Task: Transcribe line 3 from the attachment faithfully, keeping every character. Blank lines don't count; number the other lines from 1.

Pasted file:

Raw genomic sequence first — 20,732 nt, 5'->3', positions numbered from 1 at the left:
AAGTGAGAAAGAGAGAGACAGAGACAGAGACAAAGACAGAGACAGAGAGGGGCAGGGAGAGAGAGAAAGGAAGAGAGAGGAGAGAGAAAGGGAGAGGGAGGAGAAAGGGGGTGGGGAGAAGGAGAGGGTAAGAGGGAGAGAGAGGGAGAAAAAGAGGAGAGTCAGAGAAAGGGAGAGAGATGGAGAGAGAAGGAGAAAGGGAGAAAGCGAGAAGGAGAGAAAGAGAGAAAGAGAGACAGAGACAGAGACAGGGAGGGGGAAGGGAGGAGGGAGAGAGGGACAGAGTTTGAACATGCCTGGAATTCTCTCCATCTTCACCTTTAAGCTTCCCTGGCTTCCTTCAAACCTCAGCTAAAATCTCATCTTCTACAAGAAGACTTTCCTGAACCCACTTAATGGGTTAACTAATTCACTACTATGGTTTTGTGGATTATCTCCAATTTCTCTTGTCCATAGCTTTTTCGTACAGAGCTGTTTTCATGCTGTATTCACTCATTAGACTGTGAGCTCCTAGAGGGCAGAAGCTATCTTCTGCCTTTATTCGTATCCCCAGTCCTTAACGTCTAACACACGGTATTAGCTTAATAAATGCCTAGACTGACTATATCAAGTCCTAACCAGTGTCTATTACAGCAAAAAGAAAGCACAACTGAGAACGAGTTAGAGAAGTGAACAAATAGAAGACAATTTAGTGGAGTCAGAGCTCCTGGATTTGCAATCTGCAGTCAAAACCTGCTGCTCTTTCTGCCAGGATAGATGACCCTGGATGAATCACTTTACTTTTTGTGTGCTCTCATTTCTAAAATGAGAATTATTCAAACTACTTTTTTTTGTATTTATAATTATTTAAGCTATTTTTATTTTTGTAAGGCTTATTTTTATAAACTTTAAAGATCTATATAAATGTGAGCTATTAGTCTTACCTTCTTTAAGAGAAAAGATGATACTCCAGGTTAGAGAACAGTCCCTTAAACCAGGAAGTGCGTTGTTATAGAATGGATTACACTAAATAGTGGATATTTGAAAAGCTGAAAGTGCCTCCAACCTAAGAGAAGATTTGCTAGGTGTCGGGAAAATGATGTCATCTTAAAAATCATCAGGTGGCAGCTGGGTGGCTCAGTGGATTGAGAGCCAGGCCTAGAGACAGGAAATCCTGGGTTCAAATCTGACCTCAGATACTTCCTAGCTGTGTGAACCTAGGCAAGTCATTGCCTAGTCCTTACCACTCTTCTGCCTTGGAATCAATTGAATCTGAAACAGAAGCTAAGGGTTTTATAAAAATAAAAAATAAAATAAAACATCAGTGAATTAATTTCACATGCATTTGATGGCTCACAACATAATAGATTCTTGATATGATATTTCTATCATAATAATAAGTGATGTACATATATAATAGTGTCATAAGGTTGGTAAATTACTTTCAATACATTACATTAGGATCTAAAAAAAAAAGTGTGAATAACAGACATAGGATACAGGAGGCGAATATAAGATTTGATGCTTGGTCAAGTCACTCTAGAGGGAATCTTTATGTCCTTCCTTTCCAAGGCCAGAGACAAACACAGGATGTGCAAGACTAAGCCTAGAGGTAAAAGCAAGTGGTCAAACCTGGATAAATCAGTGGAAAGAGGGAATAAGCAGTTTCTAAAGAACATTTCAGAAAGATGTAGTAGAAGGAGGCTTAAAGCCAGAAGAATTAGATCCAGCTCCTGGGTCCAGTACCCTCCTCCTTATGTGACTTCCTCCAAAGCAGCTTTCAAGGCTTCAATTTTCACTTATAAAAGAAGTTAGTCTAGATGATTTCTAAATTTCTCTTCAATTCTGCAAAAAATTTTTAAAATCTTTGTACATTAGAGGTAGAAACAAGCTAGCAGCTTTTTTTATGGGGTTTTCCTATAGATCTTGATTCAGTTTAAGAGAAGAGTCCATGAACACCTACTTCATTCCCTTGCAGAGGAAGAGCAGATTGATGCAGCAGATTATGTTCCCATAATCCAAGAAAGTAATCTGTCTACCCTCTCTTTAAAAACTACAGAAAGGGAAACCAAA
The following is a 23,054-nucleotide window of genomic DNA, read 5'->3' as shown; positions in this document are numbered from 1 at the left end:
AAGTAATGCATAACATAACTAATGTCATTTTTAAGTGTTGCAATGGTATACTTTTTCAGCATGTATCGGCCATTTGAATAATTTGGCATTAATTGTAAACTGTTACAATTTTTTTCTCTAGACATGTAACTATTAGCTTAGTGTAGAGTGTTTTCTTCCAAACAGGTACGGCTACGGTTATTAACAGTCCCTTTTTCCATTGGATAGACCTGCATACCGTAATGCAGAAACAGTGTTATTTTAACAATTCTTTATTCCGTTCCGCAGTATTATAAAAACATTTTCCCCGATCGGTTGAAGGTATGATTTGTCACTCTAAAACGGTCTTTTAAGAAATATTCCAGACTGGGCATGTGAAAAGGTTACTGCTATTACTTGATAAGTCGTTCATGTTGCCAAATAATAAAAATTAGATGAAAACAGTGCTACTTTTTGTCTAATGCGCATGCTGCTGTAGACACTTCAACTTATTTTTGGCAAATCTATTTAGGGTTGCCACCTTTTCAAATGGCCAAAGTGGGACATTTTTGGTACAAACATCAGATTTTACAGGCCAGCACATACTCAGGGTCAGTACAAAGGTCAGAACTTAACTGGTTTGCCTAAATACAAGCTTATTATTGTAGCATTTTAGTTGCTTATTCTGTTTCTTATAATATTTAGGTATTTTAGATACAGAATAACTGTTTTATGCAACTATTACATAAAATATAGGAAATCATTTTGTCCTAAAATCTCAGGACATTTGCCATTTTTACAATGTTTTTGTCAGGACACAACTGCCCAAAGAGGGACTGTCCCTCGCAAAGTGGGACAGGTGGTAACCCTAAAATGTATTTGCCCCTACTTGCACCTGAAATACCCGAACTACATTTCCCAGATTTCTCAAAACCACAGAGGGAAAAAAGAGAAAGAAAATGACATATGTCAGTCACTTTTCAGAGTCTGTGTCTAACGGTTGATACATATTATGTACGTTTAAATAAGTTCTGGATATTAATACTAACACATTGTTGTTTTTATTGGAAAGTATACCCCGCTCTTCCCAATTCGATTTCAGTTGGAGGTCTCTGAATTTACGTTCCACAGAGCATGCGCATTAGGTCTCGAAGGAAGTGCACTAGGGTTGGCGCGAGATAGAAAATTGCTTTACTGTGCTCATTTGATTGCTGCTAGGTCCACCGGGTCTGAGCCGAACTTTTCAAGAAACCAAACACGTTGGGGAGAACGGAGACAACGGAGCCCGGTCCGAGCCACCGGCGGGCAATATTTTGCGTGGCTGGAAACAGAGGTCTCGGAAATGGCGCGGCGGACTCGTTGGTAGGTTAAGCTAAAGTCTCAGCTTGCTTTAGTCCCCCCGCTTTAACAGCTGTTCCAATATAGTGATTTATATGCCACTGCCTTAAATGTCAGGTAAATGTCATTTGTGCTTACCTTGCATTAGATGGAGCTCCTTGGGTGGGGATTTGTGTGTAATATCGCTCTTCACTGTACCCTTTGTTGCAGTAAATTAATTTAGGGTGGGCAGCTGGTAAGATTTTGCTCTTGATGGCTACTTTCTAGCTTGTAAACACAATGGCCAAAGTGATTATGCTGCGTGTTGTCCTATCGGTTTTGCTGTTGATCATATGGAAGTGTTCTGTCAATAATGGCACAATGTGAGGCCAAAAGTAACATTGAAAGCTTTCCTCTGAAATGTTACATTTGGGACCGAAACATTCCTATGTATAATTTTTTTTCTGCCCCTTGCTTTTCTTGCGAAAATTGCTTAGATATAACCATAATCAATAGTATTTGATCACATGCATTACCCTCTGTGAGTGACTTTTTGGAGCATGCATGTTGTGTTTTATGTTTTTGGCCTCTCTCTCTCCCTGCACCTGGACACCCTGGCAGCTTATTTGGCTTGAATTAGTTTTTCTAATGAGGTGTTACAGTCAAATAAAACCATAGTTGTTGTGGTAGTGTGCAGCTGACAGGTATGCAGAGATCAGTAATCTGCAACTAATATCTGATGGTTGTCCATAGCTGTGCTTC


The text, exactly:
The following is a 23,054-nucleotide window of genomic DNA, read 5'->3' as shown; positions in this document are numbered from 1 at the left end: